The pendulum has definitely swung. Flash is the new F-word and HTML5 is everyone's best friend.
At Odopod, our teams are well versed in both Flash and open Web Standards development. Each has its strengths and weaknesses and, in order to make the right decisions about these technologies, we need cut through the hype and weigh the options as objectively as possible.
Following are some of the questions that we have been hearing and debating at Odopod. The responses are intentionally high-level, intended as an overview. If you are looking for more exhaustive details, you will find some links at the end that will help you along.
What is HTML5?
Over the past couple years, several advancements have contributed to the feasibility of relying solely on open Web technologies for creating richer, sexier web experiences. Some of the more notable ones include:
What is the current browser support status?
The HTML5 and CSS3 specifications are fairly new and technically still in draft status, but browser makers have begun implementing them already. Support for CSS3 is further along than that of HTML5, but both have been partially implemented in the following browsers: Firefox 3.5+, Safari 3+, Chrome 3+, Mobile Safari 3+ and Android 2+.
Conspicuously missing from this list is Internet Explorer. Currently, IE 6,7 and 8 do not have support for CSS3 or HTML5 features. Microsoft will change this with IE9, which should launch with excellent support for the latest Web Standards sometime in early 2011. However, roughly 50% of browsers currently online are IE 6,7 or 8 and it will likely be quite a while before these are upgraded.
The World Wide Web Consortium (W3C) oversees HTML5 and other standards-based specifications and last week, Philippe Le Hegaret from W3C stated that HTML5 is not ready for production yet. He is referring specifically to HTML5, not the popular cocktail of Web Standards; however, it is an indication of the work that remains before technologies like HTML5 video and canvas should be relied upon. "The real problem is can we make [HTML5] work across browsers and at the moment, that is not the case." (via InfoWorld)
Does HTML5 = iPad compatible?
If the motivation is primarily to be compatible with iOS (and Android) devices, Web Standards are an excellent choice. The browsers on these devices provide solid support of the standards; however, compatibility requires more. We need to also consider the following:
Using Web Standards alone does not make something fully compatible for mobile devices. Ultimately, the design of the experience needs to be considered.
What about HTML5 Video?
Because of the lack of Flash on iOS and the limited support for it on Android, HTML5 Video is required for providing video to mobile devices.
In general though, it is not yet ready for prime time. There are several significant issues it faces:
In order to reach both desktop and mobile browsers, the best strategy for now is to provide Flash video whenever possible and HTML5 video to play in capable browsers without Flash.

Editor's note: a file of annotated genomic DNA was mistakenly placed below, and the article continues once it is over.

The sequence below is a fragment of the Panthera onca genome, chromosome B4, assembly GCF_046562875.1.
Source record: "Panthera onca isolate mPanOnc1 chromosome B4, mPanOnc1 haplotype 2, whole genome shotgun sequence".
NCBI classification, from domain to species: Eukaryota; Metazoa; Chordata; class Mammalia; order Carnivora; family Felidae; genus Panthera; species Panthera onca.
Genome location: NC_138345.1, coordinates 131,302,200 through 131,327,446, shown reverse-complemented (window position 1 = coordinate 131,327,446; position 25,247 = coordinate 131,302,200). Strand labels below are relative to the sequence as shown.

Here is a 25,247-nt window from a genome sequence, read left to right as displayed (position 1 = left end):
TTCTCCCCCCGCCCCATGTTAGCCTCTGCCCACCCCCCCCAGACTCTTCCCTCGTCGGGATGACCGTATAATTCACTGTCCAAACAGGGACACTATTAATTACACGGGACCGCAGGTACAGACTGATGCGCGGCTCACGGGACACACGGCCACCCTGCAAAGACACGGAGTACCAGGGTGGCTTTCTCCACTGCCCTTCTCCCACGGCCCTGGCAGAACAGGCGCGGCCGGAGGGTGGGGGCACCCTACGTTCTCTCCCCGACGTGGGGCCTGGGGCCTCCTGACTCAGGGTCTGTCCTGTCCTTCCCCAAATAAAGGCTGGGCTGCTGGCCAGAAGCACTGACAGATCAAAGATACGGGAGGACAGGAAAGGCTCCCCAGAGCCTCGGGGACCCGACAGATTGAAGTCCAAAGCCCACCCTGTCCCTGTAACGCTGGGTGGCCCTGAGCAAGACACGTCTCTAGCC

Why use open standards?
Long before Steve Jobs' outcry against Flash, Odopod was directing many of our clients toward sites that combined open Web technologies with richer Flash modules. This can be seen in the work we've done for Nike Soccer, MSI, Giant for Women and others.
The lack of Flash support on iOS is certainly not the only reason to choose open Web development. Web Standards have advantages with regards to:
Flash can certainly be made do these things, but they require additional effort.
So, why use Flash then?
Flash continues to excel at rich immersive experience with layers of video, images, and text as well as dynamic drawing, animation and sound. In these regards, Flash is far ahead of even the most capable browsers in terms of both features and performance. Furthermore, given the speed with which Adobe innovates the platform and the speed with which they distribute new versions of the player (to desktop computers at least), Flash will continue to be ahead of the capabilities of Web Standards for the foreseeable future.
Furthermore, despite the incredible efforts of the Web Standards community to reduce differences between browsers and abstract the remaining differences using libraries like Jquery, the fact remains that developing for browsers requires additional QA time for each browser. Flash does an incredible job of eliminating these differences within their platform, reducing the effort needed to develop innovative experiences.
Right now, Flash remains the better choice for rich, immersive experiences. It is also very well suited for lighter interactive elements (like media players and interactive visualizations) that don't need to be supported on devices.
Web Standards is the right choice for more standard web pages (text and images) and interactive elements, especially when they need to work on iOS and Android devices. Additionally, although I have not talked about it here, Web Standards development makes it possible to use progressive enhancement and reach a much broader set of browsers than Flash is ever likely to support.
In many cases, a hybrid approach is still the best. I expect that we will continue to see an increase in the number of sites built with both Flash and Web Standards elements. Embedded media is fun, but we should continue to push harder on both Flash and Web Standards, inventing the experiences that will give the HTML6 guys something to do.